Vargas said the benefits of sharing appropriate and concise clinical information between treating clinicians for the benefit of the patient should “no longer be an argument.”

“The potential reduction in clinician incidents by having information about current medications, allergies, diagnostic results or medical conditions would be a great benefit to the patient and the health system,” said Vargas.

“Given the ageing population and the fact that most of our health events and expenditure occurs in our later years, it’s crucial that a concise record of events and key clinical information is available to clinicians and consumers.”

Anna McFadgen, Melbourne Health chief of staff, believes adoption of national electronic medical records is "inevitable and we need to be prepared for that eventuality.”

Melbourne Health does not currently have an electronic health record but is working closely with the government and its partners to make it happen, she said.

"Patient expectations of healthcare provision are changing rapidly," with each new generation more information-savvy than the last, she said.

"It will be very difficult to healthcare providers in the future to not provide that information to the patient and not engage the patient in the delivery of healthcare."

But there’s still no real driver for PCEHR adoption or integration in the private acute healthcare sector, said Mater’s Thatcher. Currently, Mater’s internal clinical portal is highlighting to clinicians if the patient has a PCEHR record and if so, provides a link to the PCEHR clinical portal.

“Of course, with only 2 per cent of Queensland consumers registered for the PCEHR, it’s not a great hit rate,” he said.

Integration considerations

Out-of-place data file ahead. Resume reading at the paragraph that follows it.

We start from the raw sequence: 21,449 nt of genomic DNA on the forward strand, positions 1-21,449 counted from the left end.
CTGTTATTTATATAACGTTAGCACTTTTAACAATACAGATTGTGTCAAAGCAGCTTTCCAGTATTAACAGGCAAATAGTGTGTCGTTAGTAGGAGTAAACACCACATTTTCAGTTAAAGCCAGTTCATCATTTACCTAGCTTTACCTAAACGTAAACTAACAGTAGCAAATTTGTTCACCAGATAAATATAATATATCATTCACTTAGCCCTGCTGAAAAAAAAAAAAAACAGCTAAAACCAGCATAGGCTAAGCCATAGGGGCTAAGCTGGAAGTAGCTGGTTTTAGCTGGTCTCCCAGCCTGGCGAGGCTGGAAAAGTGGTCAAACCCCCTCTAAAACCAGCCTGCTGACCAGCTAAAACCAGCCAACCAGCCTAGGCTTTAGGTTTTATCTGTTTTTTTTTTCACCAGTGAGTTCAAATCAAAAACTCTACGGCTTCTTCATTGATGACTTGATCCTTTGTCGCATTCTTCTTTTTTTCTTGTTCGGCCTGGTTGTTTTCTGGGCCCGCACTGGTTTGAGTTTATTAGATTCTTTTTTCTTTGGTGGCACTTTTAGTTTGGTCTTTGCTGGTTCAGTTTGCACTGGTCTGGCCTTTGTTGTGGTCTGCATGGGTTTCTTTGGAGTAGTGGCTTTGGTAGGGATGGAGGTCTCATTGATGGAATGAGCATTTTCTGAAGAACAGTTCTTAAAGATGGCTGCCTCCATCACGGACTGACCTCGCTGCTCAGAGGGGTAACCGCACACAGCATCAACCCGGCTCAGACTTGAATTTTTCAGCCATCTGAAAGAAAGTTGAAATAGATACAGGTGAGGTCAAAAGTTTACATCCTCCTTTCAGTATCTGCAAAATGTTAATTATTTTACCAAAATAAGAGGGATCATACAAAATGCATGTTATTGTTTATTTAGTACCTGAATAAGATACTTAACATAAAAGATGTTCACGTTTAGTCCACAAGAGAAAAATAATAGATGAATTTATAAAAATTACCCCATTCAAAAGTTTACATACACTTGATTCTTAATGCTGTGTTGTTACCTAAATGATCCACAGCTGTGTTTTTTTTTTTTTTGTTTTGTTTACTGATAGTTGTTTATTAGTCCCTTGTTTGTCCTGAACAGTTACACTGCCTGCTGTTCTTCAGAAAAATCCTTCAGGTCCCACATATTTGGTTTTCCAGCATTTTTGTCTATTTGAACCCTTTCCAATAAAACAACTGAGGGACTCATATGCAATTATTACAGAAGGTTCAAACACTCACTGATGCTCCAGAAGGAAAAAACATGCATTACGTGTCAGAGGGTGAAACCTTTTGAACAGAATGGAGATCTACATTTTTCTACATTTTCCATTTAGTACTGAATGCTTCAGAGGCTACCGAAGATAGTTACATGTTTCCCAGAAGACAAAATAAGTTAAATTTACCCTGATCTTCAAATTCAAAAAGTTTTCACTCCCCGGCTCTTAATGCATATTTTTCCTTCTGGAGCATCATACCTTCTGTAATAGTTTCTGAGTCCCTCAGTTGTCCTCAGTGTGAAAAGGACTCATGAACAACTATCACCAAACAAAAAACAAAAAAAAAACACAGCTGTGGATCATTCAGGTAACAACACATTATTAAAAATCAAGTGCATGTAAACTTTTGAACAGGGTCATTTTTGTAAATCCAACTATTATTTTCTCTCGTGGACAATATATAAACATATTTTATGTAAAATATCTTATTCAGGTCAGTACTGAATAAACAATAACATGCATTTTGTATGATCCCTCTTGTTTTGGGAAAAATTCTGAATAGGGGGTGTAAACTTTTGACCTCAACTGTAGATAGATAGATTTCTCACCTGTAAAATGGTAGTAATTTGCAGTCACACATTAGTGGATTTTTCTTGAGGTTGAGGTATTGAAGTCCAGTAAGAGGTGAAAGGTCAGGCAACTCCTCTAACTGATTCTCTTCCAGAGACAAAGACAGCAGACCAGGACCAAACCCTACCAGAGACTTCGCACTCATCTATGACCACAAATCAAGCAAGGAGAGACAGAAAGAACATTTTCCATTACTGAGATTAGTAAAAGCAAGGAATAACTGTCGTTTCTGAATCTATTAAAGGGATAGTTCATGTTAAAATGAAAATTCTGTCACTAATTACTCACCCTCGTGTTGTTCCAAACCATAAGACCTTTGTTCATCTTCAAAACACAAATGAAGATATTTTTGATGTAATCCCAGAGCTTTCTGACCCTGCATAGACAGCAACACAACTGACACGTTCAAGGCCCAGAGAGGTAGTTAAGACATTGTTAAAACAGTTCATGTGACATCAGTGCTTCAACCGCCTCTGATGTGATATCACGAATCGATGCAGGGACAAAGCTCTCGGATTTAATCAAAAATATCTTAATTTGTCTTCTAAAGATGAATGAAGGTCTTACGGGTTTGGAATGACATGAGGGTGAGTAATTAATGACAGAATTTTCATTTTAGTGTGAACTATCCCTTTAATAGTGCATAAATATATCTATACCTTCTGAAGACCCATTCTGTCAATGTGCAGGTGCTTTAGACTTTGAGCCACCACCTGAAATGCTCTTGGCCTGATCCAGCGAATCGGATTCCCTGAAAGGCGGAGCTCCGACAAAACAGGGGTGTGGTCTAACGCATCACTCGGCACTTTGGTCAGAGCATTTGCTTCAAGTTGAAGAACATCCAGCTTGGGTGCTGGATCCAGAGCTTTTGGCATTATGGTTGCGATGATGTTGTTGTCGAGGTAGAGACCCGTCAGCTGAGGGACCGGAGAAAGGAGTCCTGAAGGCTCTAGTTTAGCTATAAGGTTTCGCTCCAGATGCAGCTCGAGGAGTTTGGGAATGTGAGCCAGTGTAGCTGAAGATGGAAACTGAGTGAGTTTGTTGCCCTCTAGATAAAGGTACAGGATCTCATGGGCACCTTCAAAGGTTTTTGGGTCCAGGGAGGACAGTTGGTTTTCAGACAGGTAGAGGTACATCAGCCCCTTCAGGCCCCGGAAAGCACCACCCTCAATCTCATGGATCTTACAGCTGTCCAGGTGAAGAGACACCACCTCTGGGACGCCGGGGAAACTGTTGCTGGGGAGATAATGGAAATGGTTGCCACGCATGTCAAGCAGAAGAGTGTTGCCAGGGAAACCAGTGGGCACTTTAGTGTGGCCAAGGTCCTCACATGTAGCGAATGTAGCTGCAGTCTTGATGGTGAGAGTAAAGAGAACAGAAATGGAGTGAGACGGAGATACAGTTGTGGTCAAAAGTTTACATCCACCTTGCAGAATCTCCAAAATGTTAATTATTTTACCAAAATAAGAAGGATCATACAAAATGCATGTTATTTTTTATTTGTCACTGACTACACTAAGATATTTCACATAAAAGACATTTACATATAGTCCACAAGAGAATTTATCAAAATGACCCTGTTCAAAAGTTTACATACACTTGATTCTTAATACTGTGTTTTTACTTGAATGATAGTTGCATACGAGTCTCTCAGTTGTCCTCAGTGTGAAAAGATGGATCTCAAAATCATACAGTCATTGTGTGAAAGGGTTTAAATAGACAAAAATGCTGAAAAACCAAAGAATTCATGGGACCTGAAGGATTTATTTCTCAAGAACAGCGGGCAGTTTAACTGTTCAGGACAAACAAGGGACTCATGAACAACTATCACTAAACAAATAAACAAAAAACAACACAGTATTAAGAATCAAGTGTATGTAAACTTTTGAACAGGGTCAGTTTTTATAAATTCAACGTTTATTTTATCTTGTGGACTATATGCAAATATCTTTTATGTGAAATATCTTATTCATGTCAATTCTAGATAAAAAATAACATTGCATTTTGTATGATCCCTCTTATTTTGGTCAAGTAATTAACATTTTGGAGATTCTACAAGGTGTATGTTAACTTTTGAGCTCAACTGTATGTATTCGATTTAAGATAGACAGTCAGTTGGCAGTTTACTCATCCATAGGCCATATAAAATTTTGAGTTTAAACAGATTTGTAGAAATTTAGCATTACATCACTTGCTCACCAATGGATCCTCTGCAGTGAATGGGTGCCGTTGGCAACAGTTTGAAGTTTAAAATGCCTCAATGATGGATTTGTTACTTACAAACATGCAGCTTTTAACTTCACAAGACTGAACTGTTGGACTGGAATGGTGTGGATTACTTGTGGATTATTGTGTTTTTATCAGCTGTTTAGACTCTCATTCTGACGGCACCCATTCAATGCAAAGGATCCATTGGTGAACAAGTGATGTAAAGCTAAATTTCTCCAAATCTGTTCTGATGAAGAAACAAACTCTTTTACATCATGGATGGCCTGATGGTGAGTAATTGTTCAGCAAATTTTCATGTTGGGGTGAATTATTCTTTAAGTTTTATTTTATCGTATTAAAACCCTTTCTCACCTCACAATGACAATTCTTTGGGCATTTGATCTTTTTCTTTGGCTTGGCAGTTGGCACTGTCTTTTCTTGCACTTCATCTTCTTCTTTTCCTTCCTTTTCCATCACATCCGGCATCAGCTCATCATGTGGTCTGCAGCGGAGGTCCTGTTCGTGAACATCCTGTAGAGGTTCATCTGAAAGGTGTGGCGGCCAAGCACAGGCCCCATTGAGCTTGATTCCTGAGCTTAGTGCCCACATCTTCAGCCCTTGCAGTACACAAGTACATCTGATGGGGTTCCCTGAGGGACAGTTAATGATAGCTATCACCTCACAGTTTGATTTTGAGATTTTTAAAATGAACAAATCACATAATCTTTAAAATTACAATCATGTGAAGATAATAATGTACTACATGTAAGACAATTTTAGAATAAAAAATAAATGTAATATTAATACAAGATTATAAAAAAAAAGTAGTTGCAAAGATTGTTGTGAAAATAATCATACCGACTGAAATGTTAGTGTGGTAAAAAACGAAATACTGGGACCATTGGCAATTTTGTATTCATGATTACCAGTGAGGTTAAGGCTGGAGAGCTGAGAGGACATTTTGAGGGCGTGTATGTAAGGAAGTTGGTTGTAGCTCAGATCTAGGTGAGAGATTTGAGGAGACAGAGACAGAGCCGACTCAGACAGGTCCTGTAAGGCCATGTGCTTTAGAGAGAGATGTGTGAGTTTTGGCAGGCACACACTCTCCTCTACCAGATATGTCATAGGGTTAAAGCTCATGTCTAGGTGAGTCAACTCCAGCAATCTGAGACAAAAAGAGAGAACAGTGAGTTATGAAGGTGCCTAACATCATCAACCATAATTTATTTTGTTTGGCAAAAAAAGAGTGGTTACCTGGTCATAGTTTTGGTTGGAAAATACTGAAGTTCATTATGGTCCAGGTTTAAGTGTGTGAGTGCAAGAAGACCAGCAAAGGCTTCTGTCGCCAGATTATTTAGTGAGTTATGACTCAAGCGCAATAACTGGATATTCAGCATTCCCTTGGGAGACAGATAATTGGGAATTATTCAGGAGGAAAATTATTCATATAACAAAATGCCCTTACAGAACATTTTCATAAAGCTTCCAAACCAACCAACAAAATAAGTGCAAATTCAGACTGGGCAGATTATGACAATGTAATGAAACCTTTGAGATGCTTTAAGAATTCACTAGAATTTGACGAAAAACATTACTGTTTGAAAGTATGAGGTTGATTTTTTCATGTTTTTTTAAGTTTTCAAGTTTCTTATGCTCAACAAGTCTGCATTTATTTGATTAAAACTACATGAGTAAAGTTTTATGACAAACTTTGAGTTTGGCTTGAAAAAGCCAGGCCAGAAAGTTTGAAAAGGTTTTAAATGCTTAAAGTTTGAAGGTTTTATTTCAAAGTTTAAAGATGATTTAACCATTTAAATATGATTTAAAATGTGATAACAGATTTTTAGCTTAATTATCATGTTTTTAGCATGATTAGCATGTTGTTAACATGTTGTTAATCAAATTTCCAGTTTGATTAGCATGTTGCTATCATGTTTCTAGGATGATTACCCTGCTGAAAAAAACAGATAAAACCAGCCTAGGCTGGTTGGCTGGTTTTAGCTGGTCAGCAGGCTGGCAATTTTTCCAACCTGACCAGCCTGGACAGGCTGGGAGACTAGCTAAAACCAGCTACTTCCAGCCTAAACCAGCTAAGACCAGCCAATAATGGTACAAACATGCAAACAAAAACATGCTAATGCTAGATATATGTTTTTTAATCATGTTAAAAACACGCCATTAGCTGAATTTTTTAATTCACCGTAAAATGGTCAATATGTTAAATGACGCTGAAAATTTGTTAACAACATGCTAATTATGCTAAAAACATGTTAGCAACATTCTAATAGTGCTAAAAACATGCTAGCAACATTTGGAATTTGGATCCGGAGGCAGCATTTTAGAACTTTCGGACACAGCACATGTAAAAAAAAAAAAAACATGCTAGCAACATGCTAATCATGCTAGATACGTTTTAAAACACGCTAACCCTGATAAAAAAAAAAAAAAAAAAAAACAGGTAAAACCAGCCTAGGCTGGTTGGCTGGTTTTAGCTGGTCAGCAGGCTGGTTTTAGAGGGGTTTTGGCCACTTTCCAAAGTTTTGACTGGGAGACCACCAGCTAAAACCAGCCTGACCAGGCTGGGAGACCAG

There are always technical integration issues between the PCEHR and existing hospital systems, said Thatcher.

“A key consideration is the integration of health identifies into our core systems [is that] most hospital IT solution vendors, at least in Australia, are notoriously slow to make changes, let alone innovate,” Thatcher said.

He said the bigger issue is that the vast majority of Australian hospitals still run on paper and as such, there is limited electronic health information to share.

Vargas said integration between key electronic medical record systems and the PCEHR is based on defined messaging standards – clinical document architecture (CDA) and Health Level Seven (HL7) – which have been developed nationally and driven by NEHTA.

“It’s a lot of work to make the contributing system capable of sending information in CDA format. But this has now been achieved by the HealtheNet project so it will become easier for [organisations] within NSW Health to contribute to e-health,” he said.

Additional reporting by Adam Bender.

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Tags National E-Health Transition Authority (NEHTA)Mal ThatcherMater HospitalSydney Children's Hospitals Networkbill vargas